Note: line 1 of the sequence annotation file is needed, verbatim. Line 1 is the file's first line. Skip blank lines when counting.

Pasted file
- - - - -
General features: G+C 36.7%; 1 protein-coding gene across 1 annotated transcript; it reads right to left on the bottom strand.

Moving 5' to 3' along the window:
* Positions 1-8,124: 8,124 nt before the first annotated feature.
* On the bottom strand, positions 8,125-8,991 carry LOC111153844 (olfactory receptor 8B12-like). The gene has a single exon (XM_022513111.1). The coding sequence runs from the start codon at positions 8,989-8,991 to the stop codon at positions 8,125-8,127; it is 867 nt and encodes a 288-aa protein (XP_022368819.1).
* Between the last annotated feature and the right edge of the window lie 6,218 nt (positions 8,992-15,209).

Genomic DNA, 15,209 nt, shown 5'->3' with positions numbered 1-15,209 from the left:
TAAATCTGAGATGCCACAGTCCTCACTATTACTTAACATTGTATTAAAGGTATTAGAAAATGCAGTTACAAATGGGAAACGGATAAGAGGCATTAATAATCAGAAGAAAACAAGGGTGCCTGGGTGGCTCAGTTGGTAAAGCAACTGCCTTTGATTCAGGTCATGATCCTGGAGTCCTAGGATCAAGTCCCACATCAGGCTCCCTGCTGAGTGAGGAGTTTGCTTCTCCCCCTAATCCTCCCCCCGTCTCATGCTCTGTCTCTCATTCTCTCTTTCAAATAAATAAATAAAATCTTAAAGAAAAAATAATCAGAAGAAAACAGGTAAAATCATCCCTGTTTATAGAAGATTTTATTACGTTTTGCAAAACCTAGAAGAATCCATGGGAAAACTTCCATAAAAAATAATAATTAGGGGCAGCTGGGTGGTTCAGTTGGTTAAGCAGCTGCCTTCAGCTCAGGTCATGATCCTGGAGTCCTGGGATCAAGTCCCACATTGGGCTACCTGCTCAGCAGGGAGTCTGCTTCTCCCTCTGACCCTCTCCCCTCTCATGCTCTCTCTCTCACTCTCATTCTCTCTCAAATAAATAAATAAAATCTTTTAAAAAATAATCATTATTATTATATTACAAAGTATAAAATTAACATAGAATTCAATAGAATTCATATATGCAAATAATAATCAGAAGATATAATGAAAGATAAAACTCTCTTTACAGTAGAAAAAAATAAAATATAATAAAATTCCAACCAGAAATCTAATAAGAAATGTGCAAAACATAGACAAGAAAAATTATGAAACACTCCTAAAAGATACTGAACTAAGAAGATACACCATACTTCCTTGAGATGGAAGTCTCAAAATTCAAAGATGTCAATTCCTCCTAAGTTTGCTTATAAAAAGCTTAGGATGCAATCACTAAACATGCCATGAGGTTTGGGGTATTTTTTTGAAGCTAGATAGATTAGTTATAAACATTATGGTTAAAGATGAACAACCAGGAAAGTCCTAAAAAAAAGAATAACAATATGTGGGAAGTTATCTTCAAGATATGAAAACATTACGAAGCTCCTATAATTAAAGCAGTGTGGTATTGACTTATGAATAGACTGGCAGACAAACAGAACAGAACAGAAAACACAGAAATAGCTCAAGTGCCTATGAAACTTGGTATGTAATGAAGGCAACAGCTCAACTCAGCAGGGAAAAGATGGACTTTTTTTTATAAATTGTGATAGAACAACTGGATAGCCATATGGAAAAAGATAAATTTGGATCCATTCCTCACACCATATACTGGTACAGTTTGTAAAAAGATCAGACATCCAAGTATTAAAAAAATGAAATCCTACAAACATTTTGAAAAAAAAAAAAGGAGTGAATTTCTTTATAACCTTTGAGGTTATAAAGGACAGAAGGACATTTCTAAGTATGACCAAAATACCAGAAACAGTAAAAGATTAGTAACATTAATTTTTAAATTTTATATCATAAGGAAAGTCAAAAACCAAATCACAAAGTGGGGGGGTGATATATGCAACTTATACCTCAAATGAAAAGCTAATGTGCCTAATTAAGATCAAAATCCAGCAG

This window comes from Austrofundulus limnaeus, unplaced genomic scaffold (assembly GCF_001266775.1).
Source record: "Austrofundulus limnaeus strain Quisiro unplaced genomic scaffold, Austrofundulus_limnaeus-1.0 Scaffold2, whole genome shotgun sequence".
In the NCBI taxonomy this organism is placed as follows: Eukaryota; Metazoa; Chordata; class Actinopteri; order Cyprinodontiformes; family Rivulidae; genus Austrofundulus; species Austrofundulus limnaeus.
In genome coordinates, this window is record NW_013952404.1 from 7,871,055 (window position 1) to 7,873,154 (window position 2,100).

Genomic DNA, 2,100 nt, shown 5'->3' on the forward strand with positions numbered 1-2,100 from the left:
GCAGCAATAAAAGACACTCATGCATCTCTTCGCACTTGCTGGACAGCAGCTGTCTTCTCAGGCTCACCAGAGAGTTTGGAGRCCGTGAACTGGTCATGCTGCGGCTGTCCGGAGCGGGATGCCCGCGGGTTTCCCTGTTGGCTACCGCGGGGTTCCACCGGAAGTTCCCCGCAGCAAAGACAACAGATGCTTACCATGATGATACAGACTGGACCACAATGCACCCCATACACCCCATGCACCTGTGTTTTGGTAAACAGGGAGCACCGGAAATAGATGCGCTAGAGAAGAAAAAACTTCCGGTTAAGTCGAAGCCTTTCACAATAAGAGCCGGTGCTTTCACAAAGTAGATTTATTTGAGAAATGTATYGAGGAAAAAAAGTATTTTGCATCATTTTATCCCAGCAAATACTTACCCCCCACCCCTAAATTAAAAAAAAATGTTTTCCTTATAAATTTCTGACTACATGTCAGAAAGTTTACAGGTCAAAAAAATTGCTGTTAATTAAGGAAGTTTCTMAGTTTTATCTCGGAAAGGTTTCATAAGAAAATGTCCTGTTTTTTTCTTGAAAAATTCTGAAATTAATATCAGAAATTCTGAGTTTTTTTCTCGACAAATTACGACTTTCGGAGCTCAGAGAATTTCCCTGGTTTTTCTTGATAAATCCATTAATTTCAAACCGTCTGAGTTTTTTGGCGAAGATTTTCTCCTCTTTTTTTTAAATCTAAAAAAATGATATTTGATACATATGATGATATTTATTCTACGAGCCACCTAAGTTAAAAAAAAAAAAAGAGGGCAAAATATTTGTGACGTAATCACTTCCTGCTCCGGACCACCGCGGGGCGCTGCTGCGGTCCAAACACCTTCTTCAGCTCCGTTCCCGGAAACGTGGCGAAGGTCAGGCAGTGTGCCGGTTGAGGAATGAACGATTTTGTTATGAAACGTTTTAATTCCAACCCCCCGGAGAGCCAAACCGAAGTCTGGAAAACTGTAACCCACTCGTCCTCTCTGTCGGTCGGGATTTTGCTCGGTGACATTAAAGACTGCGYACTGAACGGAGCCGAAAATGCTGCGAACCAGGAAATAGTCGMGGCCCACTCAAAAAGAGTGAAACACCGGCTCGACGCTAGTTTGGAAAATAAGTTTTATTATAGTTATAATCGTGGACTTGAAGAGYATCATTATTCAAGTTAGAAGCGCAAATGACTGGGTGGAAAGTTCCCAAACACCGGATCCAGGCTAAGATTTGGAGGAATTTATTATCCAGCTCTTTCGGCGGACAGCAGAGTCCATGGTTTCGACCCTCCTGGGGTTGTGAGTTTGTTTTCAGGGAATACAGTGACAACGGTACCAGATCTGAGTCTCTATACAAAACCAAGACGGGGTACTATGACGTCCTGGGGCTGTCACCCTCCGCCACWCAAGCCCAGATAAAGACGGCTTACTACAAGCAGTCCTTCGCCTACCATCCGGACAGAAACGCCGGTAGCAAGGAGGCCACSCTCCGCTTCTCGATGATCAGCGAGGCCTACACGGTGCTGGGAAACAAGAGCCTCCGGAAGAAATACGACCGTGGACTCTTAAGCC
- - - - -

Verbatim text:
General features: G+C 36.7%; 1 protein-coding gene across 1 annotated transcript; it reads right to left on the bottom strand.